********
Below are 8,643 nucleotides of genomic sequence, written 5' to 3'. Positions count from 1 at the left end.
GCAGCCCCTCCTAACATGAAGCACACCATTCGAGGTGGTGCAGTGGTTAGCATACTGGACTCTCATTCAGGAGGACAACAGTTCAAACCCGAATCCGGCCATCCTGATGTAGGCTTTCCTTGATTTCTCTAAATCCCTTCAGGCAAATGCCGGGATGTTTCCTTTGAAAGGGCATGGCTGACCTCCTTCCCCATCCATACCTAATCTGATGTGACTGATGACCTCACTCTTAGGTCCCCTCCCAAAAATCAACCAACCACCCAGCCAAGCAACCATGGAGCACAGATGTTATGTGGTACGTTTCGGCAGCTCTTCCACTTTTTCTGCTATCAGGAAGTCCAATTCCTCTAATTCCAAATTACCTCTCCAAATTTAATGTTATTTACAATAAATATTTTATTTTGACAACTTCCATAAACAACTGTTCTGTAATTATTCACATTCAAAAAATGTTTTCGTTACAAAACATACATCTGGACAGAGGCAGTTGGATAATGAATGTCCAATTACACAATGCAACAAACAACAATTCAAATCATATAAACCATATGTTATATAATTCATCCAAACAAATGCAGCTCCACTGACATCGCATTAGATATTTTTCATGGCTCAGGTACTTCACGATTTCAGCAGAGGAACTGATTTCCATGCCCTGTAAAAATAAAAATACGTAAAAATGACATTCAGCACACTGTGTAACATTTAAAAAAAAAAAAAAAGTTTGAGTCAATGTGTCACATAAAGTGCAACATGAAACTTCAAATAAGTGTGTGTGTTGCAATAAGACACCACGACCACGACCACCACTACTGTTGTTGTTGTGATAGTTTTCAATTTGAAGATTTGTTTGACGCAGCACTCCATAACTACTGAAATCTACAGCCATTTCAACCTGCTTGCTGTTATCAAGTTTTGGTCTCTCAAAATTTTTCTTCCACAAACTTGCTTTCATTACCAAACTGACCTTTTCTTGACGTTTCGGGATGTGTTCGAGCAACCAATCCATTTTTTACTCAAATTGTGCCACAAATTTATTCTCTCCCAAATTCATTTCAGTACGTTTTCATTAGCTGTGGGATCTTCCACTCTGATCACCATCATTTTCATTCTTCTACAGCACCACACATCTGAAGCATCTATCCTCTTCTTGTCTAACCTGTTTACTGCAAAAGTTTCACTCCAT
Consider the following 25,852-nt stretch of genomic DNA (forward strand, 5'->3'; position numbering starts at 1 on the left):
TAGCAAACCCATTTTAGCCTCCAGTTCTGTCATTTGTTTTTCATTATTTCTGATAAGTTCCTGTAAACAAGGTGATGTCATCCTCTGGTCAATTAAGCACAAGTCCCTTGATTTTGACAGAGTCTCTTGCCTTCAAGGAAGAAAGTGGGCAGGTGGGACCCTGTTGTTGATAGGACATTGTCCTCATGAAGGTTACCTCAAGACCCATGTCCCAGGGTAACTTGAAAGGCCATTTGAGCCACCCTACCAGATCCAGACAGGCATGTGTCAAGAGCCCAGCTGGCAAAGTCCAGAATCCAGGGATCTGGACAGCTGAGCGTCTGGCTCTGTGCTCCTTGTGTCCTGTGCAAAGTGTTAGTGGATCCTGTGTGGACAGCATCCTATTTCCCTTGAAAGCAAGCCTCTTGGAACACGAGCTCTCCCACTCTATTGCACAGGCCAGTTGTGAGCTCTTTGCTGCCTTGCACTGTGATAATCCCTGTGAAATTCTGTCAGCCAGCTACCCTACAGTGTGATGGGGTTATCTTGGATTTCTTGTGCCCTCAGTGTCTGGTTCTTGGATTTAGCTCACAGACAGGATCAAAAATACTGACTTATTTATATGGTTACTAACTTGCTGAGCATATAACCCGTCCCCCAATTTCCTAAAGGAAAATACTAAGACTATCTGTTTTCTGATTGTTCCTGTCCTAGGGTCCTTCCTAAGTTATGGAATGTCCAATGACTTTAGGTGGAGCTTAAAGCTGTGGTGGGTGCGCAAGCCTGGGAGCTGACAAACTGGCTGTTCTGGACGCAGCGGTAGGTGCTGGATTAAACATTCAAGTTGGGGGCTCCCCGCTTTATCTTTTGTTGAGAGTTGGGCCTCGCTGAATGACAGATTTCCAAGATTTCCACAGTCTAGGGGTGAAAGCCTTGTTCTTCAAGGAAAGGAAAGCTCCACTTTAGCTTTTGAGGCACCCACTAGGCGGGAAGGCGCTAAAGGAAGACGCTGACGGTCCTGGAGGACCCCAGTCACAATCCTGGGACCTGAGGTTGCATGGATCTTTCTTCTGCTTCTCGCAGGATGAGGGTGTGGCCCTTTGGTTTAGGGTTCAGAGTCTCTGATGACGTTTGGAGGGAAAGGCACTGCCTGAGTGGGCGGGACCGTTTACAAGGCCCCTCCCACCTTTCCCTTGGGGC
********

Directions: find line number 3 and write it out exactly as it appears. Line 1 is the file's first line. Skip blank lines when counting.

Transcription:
Consider the following 25,852-nt stretch of genomic DNA (forward strand, 5'->3'; position numbering starts at 1 on the left):